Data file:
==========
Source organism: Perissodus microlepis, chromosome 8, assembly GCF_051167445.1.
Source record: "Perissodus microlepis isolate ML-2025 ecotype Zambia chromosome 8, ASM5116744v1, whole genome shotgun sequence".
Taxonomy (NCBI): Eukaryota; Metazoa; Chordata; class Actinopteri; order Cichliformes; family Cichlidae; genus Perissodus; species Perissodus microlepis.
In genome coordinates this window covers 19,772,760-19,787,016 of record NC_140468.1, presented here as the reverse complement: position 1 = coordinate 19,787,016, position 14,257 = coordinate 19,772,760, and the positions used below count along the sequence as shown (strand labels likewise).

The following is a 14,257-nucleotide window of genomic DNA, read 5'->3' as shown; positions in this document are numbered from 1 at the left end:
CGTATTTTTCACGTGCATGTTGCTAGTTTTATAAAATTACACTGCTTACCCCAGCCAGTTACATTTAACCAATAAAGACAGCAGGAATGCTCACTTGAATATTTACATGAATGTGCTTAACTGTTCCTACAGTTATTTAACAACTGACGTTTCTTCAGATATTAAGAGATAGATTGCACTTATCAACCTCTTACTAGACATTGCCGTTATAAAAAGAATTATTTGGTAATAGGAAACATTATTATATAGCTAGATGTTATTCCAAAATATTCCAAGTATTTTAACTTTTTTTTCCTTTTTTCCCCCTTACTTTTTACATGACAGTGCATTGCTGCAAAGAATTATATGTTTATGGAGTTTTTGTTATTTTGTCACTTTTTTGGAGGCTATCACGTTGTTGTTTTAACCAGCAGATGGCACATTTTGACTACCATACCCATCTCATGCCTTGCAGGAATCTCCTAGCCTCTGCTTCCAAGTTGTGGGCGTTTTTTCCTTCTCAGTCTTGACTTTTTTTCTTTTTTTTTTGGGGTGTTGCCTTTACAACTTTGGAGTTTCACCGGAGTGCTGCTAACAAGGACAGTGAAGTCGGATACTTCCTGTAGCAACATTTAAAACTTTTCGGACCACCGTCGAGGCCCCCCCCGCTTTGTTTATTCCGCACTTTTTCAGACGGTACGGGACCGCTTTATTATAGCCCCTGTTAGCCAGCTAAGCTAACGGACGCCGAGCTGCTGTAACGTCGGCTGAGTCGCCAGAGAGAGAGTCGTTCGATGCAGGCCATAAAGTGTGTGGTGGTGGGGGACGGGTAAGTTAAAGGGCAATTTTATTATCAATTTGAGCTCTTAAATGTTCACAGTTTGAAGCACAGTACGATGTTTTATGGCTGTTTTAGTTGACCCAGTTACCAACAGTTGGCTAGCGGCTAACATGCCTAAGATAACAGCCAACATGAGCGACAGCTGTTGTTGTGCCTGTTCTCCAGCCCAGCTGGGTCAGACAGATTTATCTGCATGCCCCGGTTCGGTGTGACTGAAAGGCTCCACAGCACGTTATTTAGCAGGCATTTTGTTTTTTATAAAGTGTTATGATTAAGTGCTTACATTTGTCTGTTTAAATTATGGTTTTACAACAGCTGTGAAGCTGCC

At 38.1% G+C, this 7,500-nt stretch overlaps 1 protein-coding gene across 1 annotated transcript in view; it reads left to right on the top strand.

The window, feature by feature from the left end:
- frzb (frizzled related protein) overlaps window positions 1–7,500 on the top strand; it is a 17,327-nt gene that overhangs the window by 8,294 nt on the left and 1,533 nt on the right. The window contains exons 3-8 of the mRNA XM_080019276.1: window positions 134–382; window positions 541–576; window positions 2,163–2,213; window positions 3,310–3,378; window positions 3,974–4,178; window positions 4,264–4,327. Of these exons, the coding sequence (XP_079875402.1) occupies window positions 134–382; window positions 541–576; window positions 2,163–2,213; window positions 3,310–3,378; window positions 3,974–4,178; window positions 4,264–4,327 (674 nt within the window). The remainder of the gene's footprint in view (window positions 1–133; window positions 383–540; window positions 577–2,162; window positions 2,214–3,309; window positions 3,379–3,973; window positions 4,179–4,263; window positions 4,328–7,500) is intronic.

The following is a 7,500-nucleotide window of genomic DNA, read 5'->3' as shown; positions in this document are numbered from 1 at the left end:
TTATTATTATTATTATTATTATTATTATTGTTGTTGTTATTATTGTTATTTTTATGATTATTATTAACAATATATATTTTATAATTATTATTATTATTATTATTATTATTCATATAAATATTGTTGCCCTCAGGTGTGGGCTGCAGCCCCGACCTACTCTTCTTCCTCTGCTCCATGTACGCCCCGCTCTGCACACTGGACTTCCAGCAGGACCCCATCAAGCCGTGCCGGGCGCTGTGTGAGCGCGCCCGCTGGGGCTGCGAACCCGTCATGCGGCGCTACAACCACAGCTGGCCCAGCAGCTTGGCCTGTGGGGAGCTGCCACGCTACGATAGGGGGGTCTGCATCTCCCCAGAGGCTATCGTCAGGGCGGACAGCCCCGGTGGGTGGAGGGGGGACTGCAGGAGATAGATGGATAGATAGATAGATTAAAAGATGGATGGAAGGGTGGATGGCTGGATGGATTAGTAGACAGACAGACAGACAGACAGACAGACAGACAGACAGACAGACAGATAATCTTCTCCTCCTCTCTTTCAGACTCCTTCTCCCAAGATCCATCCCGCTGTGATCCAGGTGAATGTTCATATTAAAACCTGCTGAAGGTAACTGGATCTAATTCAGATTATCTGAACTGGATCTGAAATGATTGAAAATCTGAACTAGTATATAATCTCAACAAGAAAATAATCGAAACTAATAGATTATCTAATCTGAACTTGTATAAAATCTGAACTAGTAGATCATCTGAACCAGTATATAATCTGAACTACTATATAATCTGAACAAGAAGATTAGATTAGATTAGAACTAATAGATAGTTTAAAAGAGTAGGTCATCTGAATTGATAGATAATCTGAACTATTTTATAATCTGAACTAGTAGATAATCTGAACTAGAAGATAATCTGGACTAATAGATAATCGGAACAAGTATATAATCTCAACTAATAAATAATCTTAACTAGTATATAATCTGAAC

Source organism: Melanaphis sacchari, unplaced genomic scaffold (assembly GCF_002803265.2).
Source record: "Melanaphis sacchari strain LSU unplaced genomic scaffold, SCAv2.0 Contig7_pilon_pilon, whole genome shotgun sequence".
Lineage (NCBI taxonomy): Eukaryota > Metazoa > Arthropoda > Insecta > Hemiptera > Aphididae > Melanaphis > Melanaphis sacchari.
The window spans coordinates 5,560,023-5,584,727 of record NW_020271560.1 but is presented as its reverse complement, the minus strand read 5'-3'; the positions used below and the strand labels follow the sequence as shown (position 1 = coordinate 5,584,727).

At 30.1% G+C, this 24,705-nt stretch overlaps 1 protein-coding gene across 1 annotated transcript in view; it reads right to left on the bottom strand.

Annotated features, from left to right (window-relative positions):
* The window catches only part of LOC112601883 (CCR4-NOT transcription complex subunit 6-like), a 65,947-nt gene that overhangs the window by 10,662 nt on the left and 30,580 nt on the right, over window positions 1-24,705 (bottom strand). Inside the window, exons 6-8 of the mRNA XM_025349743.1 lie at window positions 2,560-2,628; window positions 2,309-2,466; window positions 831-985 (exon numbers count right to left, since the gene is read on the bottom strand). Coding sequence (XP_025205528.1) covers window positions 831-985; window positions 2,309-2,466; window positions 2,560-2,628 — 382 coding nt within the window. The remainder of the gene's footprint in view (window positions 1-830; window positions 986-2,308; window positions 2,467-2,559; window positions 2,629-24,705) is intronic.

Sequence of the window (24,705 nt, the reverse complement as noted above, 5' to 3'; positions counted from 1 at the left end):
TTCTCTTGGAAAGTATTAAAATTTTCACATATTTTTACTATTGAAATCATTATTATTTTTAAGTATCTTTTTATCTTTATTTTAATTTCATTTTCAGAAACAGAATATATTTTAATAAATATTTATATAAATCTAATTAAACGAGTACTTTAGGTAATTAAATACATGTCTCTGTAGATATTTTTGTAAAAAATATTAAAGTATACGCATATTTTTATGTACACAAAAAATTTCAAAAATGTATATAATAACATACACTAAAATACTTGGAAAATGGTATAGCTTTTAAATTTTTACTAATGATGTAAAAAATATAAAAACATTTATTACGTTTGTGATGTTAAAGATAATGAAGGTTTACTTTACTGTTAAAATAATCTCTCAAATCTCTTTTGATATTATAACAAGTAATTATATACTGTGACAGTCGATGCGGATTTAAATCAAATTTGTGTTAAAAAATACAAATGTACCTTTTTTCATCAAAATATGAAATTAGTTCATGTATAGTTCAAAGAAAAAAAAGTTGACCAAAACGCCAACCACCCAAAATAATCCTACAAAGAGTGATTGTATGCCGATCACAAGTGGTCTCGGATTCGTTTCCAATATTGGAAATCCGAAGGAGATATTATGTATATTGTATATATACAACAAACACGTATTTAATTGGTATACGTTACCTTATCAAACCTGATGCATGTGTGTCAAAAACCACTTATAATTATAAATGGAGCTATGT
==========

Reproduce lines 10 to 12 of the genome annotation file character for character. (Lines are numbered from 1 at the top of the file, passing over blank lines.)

The following is a 7,500-nucleotide window of genomic DNA, read 5'->3' as shown; positions in this document are numbered from 1 at the left end:
TTATTATTATTATTATTATTATTATTATTGTTGTTGTTATTATTGTTATTTTTATGATTATTATTAACAATATATATTTTATAATTATTATTATTATTATTATTATTATTCATATAAATATTGTTGCCCTCAGGTGTGGGCTGCAGCCCCGACCTACTCTTCTTCCTCTGCTCCATGTACGCCCCGCTCTGCACACTGGACTTCCAGCAGGACCCCATCAAGCCGTGCCGGGCGCTGTGTGAGCGCGCCCGCTGGGGCTGCGAACCCGTCATGCGGCGCTACAACCACAGCTGGCCCAGCAGCTTGGCCTGTGGGGAGCTGCCACGCTACGATAGGGGGGTCTGCATCTCCCCAGAGGCTATCGTCAGGGCGGACAGCCCCGGTGGGTGGAGGGGGGACTGCAGGAGATAGATGGATAGATAGATAGATTAAAAGATGGATGGAAGGGTGGATGGCTGGATGGATTAGTAGACAGACAGACAGACAGACAGACAGACAGACAGACAGACAGACAGATAATCTTCTCCTCCTCTCTTTCAGACTCCTTCTCCCAAGATCCATCCCGCTGTGATCCAGGTGAATGTTCATATTAAAACCTGCTGAAGGTAACTGGATCTAATTCAGATTATCTGAACTGGATCTGAAATGATTGAAAATCTGAACTAGTATATAATCTCAACAAGAAAATAATCGAAACTAATAGATTATCTAATCTGAACTTGTATAAAATCTGAACTAGTAGATCATCTGAACCAGTATATAATCTGAACTACTATATAATCTGAACAAGAAGATTAGATTAGATTAGAACTAATAGATAGTTTAAAAGAGTAGGTCATCTGAATTGATAGATAATCTGAACTATTTTATAATCTGAACTAGTAGATAATCTGAACTAGAAGATAATCTGGACTAATAGATAATCGGAACAAGTATATAATCTCAACTAATAAATAATCTTAACTAGTATATAATCTGAAC

Source organism: Melanaphis sacchari, unplaced genomic scaffold (assembly GCF_002803265.2).